Hallucinations—the title of Oliver Sacks’ 12th and most recently published book, seems a bit truncated, or at least understated, given the near-ubiquitous use these days of subtitles in the realm of nonfiction book publishing, subtitles that tend toward making evermore grandiose claims for the significance of the subject matter of a given work. (Doubtful? Just take a look at the installments of the latest New York Times Nonfiction Hardcover Bestsellers List where Hallucinations resides, as of the writing of this review, just a few notches below Bill O’Reilly’s blaringly titled Killing Lincoln: The Shocking Assassination that Changed America Forever). So maybe Sack’s single word title and eschewal of the kind of subtitle that loudly declares the significance of the book at hand indicates a kind of elegant modesty about the content.
And indeed it does. Readers familiar with Sacks’ other works—some of the more well-know are The Man Who Mistook His Wife for a Hat and Awakenings (also adapted to film)—will recognize the style here: learned but not pretentious, fine but not ostentatious, informative but not dense.
Perhaps recognizing that his title does less of the heavy lifting than is typical for a volume of nonfiction, Sacks simply defines his subject matter at the very outset of the book: “hallucinations are defined as percepts arising in the absence of any external reality—seeing things or hearing things that are not there.” That straightforward definition, however, hardly begins to suggest the complexity of the bewildering, bizarre, and sometimes terrifying subject matter of the next 15 chapters.
As for those chapters, taken altogether they are less a comprehensive study or encyclopedic cataloguing of hallucinations than a collection of essayistic meditations on a related theme. Or as Sacks himself writes, “Here, then, is a sampling which I hope will give a sense of the great range, the varieties, of hallucinatory experience, an essential part of the human condition.” In other words, hallucinations are not uniform and a study of them must allow for the pronounced differences of brain chemistry, psychological constitution, and cultural context of the individuals who experience them.
For its part, Hallucinations considers, among other things, such astonishingly varied and complex set of psychical phenomena as the rich illusions that present themselves to individuals subjected to sensory deprivation, the terrifying apparitions that menace those on the verge of sleep, the painful phantom limbs of persons who have undergone amputation, the distinct voices that call back to life those on the verge of death (be it accidental or self-inflicted), and the out-of-body experiences that transport those who have, by all medical standards at least, exited life to a dimension of extrasensory perception.
As in previous works, Sacks’ sources are varied and easily interwoven with one another: medical and scientific studies (made more palatable but not dumbed down by Sacks’ prose), case histories, works of art and literature and, not least, personal anecdotes. For here, again as in previous works, Sacks’ frankly recounts his own pertinent experiences. In this instance, those experiences mainly (though not exclusively) concern the sometimes distressful drug experimentation that Sacks, now in his 80s, undertook as a younger man, particularly a one-time encounter with a large dose of morphine and the effects of withdrawal from chloral hydrate.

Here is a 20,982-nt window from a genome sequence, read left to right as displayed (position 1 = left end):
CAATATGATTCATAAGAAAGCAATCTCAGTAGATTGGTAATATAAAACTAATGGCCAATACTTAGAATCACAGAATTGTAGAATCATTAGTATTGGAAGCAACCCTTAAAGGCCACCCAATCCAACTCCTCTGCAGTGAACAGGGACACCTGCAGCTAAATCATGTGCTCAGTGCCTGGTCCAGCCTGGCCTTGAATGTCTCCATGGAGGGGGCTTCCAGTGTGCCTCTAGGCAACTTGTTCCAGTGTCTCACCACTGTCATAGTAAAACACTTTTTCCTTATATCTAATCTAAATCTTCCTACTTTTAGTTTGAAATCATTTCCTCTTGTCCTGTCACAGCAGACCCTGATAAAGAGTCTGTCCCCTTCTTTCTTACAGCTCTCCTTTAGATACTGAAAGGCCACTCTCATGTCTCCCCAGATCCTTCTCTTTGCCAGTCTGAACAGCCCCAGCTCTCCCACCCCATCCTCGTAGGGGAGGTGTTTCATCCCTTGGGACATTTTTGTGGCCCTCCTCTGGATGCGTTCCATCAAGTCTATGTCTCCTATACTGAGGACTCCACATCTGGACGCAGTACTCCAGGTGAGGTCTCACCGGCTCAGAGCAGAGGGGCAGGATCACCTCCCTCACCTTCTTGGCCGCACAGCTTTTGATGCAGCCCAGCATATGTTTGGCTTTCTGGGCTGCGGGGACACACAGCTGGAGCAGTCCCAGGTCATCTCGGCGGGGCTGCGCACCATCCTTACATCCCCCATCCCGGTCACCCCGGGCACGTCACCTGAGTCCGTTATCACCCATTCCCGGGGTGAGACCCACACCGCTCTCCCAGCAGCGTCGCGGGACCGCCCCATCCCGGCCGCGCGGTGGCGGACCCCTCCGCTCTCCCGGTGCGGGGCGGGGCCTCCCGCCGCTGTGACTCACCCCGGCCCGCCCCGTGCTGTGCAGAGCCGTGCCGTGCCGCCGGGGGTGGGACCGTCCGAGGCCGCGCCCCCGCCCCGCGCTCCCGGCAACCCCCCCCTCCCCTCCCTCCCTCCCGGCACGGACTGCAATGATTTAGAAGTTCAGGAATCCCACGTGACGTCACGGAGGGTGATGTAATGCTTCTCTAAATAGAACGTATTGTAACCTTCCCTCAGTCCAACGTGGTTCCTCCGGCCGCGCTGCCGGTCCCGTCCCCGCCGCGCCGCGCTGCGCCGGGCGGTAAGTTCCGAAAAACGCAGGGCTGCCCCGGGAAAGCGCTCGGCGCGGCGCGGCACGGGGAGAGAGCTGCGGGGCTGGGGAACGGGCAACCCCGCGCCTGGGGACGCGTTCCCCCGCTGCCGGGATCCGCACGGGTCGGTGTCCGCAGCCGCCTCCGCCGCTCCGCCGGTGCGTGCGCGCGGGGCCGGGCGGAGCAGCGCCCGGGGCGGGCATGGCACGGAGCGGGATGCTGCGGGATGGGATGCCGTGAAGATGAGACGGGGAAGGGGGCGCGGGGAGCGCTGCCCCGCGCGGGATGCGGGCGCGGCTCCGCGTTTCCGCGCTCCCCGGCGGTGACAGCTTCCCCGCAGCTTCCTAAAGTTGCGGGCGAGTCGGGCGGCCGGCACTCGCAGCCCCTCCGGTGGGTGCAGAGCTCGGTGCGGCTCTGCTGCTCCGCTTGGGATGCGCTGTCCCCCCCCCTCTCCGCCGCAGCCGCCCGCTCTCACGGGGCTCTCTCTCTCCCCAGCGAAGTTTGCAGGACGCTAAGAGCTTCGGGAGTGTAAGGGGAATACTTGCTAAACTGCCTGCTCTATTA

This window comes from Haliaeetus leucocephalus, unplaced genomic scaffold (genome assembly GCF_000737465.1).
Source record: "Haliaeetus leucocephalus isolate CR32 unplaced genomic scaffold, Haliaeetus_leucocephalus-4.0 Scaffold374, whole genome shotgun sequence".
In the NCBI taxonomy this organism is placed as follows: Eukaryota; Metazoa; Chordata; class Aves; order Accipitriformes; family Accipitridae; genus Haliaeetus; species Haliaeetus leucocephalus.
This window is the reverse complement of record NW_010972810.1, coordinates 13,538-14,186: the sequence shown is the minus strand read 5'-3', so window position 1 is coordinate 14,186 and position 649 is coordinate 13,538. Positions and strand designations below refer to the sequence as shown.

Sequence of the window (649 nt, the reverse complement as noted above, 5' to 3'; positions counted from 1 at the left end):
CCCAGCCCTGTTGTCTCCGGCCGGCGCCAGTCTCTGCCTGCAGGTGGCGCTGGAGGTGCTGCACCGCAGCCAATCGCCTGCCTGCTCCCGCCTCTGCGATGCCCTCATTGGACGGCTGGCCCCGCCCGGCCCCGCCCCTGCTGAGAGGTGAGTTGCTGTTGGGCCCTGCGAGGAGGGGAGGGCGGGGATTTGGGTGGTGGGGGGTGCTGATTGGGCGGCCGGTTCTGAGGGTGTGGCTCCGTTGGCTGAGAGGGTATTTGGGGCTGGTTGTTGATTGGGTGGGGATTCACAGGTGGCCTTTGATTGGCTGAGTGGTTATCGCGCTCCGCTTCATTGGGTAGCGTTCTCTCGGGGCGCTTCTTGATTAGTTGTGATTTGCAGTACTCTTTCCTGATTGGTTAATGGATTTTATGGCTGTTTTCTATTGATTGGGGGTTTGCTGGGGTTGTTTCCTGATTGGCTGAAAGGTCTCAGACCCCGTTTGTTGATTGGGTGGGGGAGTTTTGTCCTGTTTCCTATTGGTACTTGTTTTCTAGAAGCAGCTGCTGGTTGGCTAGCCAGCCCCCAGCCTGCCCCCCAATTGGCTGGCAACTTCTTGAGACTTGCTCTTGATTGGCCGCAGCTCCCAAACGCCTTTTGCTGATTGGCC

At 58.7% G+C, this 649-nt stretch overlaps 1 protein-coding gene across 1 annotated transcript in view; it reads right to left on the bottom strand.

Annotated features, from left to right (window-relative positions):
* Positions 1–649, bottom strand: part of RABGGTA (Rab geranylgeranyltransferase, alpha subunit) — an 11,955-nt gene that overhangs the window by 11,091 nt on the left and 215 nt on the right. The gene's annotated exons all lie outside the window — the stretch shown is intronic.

The successful integration of so many disparate materials, and kinds of materials, keeps the pace of Hallucinations lively (at nearly 300 hundred pages, it’s not exactly slender, but it never feels ponderous). As does Sacks’ ability to explain the physiological mechanisms at work in the production of hallucinations without detracting from their essential strangeness; explanation does not equal reduction. This is important because Sacks, a now semi-retired neurologist, insists that science is making substantial progress in understanding how the brain functions:
“Though the phenomena of hallucinations are probably as old as the human brain, our understanding of them has greatly increased over the last few decades. This new knowledge comes especially from our ability to image the brain and to monitor its electrical and metabolic activities while people are hallucinating. Such techniques, coupled with implanted-electrode studies (in patients with intractable epilepsy who need surgery), have allowed us to define which parts of the brain are responsible for different sorts of hallucinations.”
Obviously as a physician Sacks recognizes the need to relieve patients of painful or debilitating conditions—and lauds the medical advances that abet the effort to do so—but he does not arrogantly presume that patients, and their experiences, are simply problems to be solved or mere obstacles on the road of medical and scientific progress.
Rather, Sacks aims to rescue hallucinations from their almost wholly pejorative connotations (one seldom, after all, hears a phrase like, “You must have been hallucinating” used positively) as the refuge of individuals constitutionally unsuited to inhabiting “consensus reality”. Not so, Hallucinations insists. Hallucinations may simply seem to be the experiential province of the abnormal, the insane, or the substance-addicted, but a more thorough and humane consideration, the sort that this book provides, suggests that they are a means by which virtually all of us—at some time or another, in some form or another, for some reason or another—cope with the enormous challenges and frequent bewilderments of being human in this world.
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